Assad offers amnesty to Syrian opponents

President's offer covers inmates, defectors and foreigners but rights groups say other decrees have not been honoured.

    The decree was issued five days after Assad had won a much-criticised election [AP]
    The decree was issued five days after Assad had won a much-criticised election [AP]

    Bashar al-Assad has announced a general amnesty for prisoners, less than a week after he was re-elected to another seven-year term as Syria's president, state media reported.

    Assad's decree, released on Monday, said pardons will be offered to those accused of "terrorist acts" or those who "set up a group aimed at changing the economic or social nature of the state".

    Al Jazeera's Rula Amin, reporting from neighbouring Lebanon, said the amnesty offers reduced sentences and full pardons for a number of crimes.

    Assad has issued several amnesties since protests against his rule erupted in March 2011. Previous declarations have not been fully implemented and rights groups have cautioned that many people still languish in prison as a result.

    The decree also promised a pardon to those who "plotted to carry out any crime" as listed under Syrian anti-terrorism law, as well as those accused of joining "a terrorist organisation or of forcing someone to join a terrorist organisation".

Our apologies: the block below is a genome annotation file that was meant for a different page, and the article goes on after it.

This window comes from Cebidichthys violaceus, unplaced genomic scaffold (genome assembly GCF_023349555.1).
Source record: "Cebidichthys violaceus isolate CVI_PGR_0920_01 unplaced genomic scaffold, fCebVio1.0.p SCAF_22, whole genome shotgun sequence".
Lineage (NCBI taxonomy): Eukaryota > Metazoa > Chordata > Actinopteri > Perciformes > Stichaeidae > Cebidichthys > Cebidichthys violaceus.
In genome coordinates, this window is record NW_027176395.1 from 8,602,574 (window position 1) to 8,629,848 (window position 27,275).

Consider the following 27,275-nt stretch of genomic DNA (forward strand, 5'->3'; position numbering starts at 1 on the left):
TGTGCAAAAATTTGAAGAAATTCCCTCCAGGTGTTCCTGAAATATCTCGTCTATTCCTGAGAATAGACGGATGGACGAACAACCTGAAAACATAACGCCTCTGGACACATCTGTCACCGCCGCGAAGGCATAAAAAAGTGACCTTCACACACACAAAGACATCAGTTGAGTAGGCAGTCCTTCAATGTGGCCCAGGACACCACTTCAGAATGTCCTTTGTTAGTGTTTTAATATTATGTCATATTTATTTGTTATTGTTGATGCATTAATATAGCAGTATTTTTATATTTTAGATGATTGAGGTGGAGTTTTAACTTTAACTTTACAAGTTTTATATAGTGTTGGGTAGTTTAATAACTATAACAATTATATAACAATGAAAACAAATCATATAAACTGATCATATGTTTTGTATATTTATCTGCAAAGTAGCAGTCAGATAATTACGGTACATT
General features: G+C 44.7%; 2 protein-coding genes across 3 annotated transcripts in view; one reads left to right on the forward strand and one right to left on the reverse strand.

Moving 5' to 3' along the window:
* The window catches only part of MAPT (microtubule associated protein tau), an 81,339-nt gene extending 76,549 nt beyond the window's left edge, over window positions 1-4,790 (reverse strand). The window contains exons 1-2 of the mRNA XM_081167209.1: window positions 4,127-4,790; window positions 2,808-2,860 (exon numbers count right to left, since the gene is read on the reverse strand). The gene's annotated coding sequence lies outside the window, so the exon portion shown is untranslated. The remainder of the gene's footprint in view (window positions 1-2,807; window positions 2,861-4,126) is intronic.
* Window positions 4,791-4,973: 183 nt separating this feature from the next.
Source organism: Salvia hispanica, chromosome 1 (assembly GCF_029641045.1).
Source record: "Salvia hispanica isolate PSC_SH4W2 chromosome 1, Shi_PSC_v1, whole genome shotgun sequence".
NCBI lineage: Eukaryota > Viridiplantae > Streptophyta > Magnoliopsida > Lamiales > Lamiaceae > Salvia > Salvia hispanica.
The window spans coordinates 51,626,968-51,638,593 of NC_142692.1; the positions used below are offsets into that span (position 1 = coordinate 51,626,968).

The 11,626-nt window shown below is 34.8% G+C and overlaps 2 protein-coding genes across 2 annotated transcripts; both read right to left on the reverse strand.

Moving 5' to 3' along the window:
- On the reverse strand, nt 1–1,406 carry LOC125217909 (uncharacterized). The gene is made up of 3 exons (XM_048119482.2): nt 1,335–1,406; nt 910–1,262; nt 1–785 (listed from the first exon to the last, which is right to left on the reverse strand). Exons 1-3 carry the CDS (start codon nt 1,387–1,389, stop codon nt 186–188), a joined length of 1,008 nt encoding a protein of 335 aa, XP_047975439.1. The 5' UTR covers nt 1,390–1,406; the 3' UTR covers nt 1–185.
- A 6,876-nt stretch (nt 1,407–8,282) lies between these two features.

The amnesty also covers those accused of "weakening national sentiment", and people accused of "inciting an armed rebellion against the authorities".

    The text says also that those who defected from the army will be extended a full pardon if they hand themselves in within three months of the decree.

    It is also the first amnesty that offers clemency to foreign fighters, as long as they hand themselves in within a month.

    State television cited Justice Minister Najem al-Ahmad as saying the decree was issued in the context of "social forgiveness, national cohesion calls for coexistence, as the army secures several military victories".

    SOURCE: AFP


    YOU MIGHT ALSO LIKE

    The woman who cleans up after 'lonely deaths' in Japan

    The woman who cleans up after 'lonely deaths' in Japan

    When somebody dies lonely and alone, Miyu Kojima steps in to clean their home and organise the mementos of their life.

    Putin and the 'triumph of Christianity' in Russia

    Putin and the 'triumph of Christianity' in Russia

    The rise of the Orthodox Church in Russia appears unstoppable, write filmmakers Glen Ellis and Viktoryia Kolchyna who went to investigate the close ties between the church and Putin.

    The chill effect: Is India's media running scared?

    The chill effect: Is India's media running scared?

    Much of India's media spurns a scoop about the son of PM Modi's right-hand man. Plus, NFL as platform for race politics.